In the software industry you often hear about sales and marketing being compared to machines or factories. Executives like this analogy because it suggests that sales and marketing is able to consistently produce outputs in a predictable, repeatable way – like a machine or factory would. Executives and investors want to remove the uncertainty that often accompanies sales and marketing.
Tradeshows don’t generate many leads. But that doesn’t mean you shouldn’t do any marketing at tradeshows. The great thing about these events is that they gather a large number of people with similar interests in the same place at the same time. Face-to-face meetings are a critical part of building relationships with customers. If you are going to invest travel dollars in face-to-face meetings you will gain much higher ROI from meeting 10 prospects at the October show in Vegas than you would traveling to 10 different cities to meet each one individually.
In my experience, tradeshows rarely generate many new leads. Not because the sales team is hoarding all the business cards they collected at the show (marketing conspiracy theory #35). But because buying patterns have shifted. Anyone that wants to learn about a new technology doesn’t have to wait to visit you a booth at tradeshow (like they did back in the 1980s). They can go online to self-educate and discover vendors.
Over the past year I have been hearing more and more criticism of Salesforce.com and other Salesforce Automation applications. Experts are challenging the value proposition of today’s SFA – questioning whether it really helps sales reps to sell more. Or whether SFA is really designed to help management track rep activity, sales pipeline and deal status.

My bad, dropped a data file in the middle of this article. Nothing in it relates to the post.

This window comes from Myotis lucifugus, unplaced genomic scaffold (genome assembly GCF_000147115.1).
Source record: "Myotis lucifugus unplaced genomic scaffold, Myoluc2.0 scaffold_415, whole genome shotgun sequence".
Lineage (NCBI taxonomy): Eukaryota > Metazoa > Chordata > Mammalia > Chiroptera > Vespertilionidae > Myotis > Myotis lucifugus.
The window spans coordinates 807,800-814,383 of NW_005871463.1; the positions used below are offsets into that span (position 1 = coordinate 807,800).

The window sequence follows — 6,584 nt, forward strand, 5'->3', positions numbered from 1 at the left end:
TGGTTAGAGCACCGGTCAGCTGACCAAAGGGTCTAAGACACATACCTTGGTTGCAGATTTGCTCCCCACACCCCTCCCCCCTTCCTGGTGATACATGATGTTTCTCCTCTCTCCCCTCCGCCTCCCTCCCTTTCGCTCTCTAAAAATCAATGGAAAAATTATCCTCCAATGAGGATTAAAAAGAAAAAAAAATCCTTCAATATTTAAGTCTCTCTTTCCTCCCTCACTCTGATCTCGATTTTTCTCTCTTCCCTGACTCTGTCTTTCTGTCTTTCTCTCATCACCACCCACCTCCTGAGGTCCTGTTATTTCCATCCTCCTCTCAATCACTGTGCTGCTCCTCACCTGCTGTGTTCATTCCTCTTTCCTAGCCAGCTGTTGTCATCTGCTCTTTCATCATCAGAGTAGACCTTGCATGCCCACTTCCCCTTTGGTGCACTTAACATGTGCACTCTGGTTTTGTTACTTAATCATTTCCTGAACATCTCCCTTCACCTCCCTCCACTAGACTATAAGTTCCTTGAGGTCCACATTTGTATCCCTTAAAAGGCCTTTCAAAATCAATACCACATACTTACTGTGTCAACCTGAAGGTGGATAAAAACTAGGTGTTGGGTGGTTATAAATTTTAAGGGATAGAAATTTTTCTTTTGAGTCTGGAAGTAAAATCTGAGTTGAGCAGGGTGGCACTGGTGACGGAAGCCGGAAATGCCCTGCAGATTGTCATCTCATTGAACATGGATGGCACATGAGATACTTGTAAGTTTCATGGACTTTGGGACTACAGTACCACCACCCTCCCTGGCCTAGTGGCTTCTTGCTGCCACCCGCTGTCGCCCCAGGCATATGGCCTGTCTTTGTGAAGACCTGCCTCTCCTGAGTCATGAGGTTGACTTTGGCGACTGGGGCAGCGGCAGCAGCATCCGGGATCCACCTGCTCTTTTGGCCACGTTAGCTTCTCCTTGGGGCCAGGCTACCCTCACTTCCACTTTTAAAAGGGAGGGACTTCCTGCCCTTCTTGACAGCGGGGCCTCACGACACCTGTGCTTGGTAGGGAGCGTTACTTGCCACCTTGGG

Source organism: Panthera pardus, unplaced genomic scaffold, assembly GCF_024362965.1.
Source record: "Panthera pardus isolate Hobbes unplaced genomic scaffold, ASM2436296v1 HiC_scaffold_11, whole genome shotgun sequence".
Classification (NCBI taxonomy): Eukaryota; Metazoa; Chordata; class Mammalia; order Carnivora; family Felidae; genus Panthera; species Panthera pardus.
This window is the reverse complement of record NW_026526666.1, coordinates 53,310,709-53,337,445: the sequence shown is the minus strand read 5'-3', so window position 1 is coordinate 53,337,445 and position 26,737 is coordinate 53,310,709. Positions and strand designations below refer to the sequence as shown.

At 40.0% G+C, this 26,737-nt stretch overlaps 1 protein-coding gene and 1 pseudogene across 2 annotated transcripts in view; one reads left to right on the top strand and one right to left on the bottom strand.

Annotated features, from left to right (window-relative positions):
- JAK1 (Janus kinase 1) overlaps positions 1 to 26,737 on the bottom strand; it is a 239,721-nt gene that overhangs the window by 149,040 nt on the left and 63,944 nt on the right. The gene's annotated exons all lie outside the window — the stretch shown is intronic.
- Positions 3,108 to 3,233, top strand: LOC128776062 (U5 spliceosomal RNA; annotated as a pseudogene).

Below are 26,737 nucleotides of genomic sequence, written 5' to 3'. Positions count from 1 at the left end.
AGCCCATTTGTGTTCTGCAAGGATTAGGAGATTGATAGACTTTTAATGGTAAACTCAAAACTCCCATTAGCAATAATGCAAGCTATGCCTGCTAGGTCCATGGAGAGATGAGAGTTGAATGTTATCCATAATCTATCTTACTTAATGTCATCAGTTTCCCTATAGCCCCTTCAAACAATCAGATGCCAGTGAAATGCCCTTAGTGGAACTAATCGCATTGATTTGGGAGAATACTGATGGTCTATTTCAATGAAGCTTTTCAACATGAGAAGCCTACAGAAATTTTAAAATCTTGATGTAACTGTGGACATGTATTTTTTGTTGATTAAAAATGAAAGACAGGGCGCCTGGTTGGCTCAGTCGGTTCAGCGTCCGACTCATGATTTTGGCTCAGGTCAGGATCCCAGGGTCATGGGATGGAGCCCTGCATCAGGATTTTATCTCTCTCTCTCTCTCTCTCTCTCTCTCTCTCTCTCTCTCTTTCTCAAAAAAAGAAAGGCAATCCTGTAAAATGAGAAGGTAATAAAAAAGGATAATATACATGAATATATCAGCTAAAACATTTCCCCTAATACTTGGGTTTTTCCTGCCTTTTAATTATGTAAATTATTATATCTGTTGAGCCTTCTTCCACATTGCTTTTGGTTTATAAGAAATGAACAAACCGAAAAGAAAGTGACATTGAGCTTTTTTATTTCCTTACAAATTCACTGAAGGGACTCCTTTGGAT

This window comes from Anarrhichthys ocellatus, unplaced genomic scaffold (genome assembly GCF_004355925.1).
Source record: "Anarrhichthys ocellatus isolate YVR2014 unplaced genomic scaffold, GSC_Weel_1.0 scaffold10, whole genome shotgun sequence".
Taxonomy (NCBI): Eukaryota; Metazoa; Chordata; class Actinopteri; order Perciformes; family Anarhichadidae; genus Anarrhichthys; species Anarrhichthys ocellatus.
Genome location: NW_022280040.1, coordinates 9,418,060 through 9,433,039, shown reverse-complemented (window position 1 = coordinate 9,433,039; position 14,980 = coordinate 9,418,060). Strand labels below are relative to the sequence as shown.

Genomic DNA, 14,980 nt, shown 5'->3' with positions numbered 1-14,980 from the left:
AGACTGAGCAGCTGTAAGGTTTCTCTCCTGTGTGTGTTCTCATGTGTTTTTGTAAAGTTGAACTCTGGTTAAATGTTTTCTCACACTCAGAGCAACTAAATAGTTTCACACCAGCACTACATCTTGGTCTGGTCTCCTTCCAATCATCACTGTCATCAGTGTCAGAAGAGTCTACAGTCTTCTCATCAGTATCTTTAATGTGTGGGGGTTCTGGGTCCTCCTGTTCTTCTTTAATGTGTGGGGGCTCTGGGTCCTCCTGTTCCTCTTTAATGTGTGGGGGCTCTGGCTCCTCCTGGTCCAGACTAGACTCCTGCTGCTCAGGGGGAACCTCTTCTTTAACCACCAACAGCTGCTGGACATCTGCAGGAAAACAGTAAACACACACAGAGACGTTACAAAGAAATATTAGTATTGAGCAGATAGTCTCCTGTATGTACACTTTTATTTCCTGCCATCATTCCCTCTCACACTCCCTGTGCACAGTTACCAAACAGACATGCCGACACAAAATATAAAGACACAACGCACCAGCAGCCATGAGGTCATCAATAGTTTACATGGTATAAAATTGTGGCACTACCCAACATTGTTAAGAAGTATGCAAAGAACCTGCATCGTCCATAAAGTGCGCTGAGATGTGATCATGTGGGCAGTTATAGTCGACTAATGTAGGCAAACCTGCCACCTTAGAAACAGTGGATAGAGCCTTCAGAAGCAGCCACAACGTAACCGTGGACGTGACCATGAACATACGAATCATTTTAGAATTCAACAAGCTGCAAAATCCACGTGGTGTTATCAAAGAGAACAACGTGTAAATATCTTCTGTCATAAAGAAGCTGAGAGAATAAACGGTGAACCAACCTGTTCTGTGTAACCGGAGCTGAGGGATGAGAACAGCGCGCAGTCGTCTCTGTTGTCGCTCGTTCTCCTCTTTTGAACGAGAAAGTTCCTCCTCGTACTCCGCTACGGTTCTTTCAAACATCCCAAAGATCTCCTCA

Imagine you are 65 and approaching retirement. As you look back on your career, what list of accomplishments would want to list for yourself? Hopefully you have made the types of money that you wanted. And hopefully you have built hundreds of relationships some of which continue as friendships after retirement. But what are the things you would want your CEO to mention when he/she speaks at your retirement dinner?
It’s simple. Make a list of the questions your customers ask you during sales appointments. These are the topics they are most interested in. These are the topics they are most likely to do a Google search upon. And these are the topics that they will click through in your email newsletters.
Suppose you had 100 inquiries on your website today. In other words, 100 visitors registered to watch a webinar; download a white paper; or take a free trial of your product. Which ones do you call back? And which ones do you discard?